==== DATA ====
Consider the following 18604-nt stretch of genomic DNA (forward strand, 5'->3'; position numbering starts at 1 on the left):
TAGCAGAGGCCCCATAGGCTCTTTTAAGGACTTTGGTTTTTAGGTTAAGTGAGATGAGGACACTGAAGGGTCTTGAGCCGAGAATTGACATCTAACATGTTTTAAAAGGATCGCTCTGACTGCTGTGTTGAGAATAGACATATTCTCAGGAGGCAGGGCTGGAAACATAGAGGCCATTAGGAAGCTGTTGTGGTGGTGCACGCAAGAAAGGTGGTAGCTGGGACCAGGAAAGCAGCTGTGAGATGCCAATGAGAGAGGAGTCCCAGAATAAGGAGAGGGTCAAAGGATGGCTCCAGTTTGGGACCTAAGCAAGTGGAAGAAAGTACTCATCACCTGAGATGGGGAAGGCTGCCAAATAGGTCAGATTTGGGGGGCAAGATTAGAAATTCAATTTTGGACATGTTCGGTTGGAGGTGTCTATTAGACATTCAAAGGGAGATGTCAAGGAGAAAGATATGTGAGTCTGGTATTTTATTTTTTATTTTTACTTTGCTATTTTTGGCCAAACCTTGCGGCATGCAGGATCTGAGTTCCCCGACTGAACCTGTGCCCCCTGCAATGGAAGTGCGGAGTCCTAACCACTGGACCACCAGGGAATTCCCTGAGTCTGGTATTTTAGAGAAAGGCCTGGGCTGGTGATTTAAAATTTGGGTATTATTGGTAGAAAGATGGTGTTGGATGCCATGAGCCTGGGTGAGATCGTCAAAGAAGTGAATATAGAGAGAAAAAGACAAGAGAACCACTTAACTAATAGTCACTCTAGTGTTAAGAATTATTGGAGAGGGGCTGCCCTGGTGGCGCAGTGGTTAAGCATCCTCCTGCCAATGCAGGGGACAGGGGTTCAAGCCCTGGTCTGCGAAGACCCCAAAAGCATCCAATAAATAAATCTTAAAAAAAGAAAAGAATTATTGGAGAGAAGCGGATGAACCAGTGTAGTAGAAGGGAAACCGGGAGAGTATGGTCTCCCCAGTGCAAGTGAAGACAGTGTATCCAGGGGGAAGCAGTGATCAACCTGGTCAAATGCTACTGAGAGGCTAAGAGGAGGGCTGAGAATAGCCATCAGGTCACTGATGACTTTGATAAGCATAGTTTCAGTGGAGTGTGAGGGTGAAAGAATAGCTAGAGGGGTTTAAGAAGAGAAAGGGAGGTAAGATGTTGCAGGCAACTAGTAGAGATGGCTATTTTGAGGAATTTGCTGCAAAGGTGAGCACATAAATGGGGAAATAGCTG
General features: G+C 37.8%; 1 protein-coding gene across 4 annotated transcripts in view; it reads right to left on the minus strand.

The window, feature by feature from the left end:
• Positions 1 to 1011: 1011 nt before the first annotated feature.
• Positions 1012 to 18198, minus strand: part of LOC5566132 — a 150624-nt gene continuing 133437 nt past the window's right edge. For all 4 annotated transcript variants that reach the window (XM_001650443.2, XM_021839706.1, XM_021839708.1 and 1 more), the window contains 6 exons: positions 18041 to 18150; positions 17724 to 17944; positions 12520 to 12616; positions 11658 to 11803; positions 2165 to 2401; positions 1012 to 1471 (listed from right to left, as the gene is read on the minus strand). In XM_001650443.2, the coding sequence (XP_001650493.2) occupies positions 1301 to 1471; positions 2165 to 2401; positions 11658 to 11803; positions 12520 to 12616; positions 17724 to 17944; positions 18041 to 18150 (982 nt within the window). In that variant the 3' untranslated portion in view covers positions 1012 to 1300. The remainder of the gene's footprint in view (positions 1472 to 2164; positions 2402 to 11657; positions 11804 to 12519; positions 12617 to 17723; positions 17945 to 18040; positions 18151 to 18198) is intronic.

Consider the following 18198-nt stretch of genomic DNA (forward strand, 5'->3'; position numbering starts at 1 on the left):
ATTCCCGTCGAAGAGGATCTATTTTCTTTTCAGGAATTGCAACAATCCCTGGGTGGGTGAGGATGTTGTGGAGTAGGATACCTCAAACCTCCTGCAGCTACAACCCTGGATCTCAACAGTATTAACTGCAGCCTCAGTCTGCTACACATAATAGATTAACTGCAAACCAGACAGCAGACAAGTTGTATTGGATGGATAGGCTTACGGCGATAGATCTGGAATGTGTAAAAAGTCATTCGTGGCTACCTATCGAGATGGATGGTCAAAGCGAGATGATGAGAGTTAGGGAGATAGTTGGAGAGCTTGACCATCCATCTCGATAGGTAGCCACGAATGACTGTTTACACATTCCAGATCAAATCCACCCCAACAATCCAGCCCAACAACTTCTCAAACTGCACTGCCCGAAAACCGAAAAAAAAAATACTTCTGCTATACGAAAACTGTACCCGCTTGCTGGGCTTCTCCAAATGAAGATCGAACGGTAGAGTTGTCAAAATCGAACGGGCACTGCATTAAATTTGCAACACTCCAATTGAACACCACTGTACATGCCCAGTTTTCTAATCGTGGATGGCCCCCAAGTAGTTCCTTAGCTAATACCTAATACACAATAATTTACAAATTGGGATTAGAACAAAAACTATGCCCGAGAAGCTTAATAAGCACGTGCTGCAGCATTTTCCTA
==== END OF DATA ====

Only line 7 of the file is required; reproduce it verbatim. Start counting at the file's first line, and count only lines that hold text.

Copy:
Consider the following 18198-nt stretch of genomic DNA (forward strand, 5'->3'; position numbering starts at 1 on the left):